People buy insurance so they have coverage in the event of theft, damage or injuries. However, nobody ever wants to be in a position where they need to use it. Hopefully, you will never need to file a claim, but if you do find yourself in that position, it is best to fully understand the claims process so that your claim can be filed easily and efficiently.
If you have purchased your policy through a Trusted Choice® member agent, you will be able to contact your independent agent for assistance throughout the entire claims process. Trusted Choice member agents work for you, not for a specific insurance company; they will advocate for you and help you get compensation for damages, legal costs or injuries you sustain.
Sometimes, you have to file a claim on your snowmobile insurance policy. Here are some factoids that might give you an idea of your risks when you’re on your sled:
Being a responsible snowmobile owner doesn’t just mean that you drive responsibly. It's also a good ideal to have coverage when the unexpected happens to you or one of your family members out on the trail. Find a Trusted Choice member agent today to talk about your situation and find appropriate insurance.
If you have been in an accident or if your snowmobile has been damaged due to a natural disaster, first attend to everyone’s safety and well-being. If anyone is seriously injured, contact emergency services. Next, secure property to prevent further damage if you can.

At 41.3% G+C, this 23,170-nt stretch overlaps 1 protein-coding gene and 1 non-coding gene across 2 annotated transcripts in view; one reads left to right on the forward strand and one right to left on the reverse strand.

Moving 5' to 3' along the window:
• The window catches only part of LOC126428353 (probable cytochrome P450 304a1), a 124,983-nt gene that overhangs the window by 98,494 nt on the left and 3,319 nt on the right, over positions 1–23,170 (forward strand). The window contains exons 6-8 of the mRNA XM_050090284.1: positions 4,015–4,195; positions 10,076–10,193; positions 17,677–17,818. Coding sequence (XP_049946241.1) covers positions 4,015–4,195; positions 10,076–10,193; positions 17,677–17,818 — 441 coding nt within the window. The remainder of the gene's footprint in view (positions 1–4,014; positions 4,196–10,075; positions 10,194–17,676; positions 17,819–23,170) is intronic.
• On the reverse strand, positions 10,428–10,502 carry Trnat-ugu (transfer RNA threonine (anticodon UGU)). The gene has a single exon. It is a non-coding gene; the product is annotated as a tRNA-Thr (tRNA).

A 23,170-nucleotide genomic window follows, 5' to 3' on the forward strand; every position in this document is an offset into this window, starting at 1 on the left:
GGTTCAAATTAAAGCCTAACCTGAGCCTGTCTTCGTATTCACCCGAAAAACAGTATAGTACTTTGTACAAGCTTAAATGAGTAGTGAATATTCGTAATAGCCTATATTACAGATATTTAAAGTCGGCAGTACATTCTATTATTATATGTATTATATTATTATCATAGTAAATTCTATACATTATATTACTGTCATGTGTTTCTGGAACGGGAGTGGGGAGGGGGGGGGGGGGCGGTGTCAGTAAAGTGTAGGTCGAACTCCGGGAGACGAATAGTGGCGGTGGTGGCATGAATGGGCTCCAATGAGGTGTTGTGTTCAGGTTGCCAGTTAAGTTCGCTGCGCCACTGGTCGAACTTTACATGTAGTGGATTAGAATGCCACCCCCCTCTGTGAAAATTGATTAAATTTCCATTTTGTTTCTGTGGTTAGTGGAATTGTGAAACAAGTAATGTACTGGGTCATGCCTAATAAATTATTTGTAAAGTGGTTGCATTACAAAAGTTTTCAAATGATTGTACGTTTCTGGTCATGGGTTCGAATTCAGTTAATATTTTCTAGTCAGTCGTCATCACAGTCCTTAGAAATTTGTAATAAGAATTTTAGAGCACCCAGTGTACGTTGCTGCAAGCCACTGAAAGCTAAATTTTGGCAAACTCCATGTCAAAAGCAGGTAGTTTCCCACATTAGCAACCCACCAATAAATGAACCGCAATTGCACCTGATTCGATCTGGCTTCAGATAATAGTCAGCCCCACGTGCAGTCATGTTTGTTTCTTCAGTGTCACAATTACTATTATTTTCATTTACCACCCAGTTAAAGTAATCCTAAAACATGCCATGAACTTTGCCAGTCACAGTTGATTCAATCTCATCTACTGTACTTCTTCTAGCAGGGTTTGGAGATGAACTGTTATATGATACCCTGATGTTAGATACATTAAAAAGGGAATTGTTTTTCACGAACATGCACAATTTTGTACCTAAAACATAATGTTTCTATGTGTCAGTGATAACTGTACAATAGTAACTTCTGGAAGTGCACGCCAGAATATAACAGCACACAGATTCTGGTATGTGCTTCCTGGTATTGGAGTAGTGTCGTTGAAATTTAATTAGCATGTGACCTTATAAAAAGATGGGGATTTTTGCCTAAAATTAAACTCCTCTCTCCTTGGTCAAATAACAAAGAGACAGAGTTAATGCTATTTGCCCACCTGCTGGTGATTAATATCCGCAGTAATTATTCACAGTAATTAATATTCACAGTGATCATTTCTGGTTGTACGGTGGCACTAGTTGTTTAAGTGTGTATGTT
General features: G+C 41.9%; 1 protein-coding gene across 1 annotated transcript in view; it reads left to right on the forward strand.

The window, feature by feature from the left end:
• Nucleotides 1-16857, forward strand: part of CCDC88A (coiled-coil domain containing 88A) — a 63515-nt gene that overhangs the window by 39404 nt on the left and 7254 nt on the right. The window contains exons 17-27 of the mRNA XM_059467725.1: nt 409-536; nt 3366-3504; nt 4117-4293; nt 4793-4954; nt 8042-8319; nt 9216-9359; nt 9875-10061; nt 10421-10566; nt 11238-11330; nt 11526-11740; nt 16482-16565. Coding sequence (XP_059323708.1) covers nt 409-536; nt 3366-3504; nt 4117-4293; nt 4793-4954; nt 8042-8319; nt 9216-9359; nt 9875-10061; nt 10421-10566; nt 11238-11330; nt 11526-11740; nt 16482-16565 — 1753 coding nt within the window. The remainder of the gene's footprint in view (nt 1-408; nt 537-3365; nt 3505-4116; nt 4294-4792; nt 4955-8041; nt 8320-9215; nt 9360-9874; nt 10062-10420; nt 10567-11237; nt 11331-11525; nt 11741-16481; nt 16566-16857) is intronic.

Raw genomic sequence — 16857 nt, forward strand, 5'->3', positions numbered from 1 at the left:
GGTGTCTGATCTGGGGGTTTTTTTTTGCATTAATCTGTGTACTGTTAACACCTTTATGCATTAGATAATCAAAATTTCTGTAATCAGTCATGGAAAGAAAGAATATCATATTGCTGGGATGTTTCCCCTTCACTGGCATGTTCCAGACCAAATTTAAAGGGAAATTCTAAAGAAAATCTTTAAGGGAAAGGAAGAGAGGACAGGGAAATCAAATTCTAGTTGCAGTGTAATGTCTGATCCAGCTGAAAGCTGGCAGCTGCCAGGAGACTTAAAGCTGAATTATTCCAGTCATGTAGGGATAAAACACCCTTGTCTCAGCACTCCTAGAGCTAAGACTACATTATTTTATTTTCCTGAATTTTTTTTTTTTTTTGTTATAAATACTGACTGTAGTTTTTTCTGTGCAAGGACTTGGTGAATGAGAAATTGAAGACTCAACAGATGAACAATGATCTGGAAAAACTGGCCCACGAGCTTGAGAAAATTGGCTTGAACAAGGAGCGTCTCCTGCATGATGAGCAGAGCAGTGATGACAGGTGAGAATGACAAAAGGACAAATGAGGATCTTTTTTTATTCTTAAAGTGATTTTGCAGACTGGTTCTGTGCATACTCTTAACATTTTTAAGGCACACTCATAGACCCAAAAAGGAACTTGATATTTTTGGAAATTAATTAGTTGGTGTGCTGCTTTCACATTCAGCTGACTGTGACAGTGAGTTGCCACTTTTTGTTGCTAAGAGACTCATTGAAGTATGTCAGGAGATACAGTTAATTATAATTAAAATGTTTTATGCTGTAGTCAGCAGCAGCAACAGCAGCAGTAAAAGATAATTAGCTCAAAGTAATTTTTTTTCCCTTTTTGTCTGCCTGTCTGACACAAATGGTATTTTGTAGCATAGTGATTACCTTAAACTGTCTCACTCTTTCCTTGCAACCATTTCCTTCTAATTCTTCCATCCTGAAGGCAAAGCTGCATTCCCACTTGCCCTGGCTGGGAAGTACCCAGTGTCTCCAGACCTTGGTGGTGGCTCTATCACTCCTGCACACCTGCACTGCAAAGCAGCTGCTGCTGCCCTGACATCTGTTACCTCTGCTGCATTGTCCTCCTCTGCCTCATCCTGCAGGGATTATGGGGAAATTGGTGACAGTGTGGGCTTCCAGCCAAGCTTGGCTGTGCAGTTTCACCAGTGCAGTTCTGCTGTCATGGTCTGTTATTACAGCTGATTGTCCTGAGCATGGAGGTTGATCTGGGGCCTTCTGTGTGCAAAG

Once you have taken all safety precautions, be sure to document everything that occurred. If possible, take pictures of the scene and the damage. If the authorities are present, request a copy of the police or medic report. If you were involved in a collision with another person, get copies of their insurance information and driver’s license. You can photograph these documents or write the information down.
If you have been the victim of a theft, call the authorities and obtain a copy of the police report. Document where and how your property was stored at the time it was stolen. List everything that may have been taken, including money, gear and accessories, and their approximate value.
Once you have gathered all your documentation about the accident or theft, call your insurance company. If possible, have your insurance policy number ready when you call. Be prepared to provide as much information as possible.
If there is property damage, your insurance company will likely send out a claims adjuster to meet with you. If the accident involves an injury to another person, your insurance company may work directly with the injured party or hospital to cover medical bills.
Sometimes filing a claim will cause your insurance rates to increase. It all depends on your insurance carrier and the circumstances surrounding your claim.
You might find that the cost of the damage is lower or only slightly higher than your deductible. In that case, you may consider avoiding the risk of a rate-hike by not filing a claim. If the circumstances involved a third-party injury or property damage, not filing a claim is unadvisable. Even if the injury or damage seems minor, it is a good idea to file a claim. This process allows for an investigation of the incident, which can help clarify what did or did not happen.
Insurance fraud is common these days, so it’s important that you keep detailed records for your claim or it could be denied. If you are involved in an accident involving another person’s injuries or property damage, document everything and have a clear record of the circumstances.
Many people rely on an insurance company whose primary customer interface is an 800 number. If you want a more personalized experience when it comes time to file a claim, contact an independent agent in the Trusted Choice network. Trusted Choice member agents are knowledgeable professionals who will help you navigate the claims process as painlessly as possible.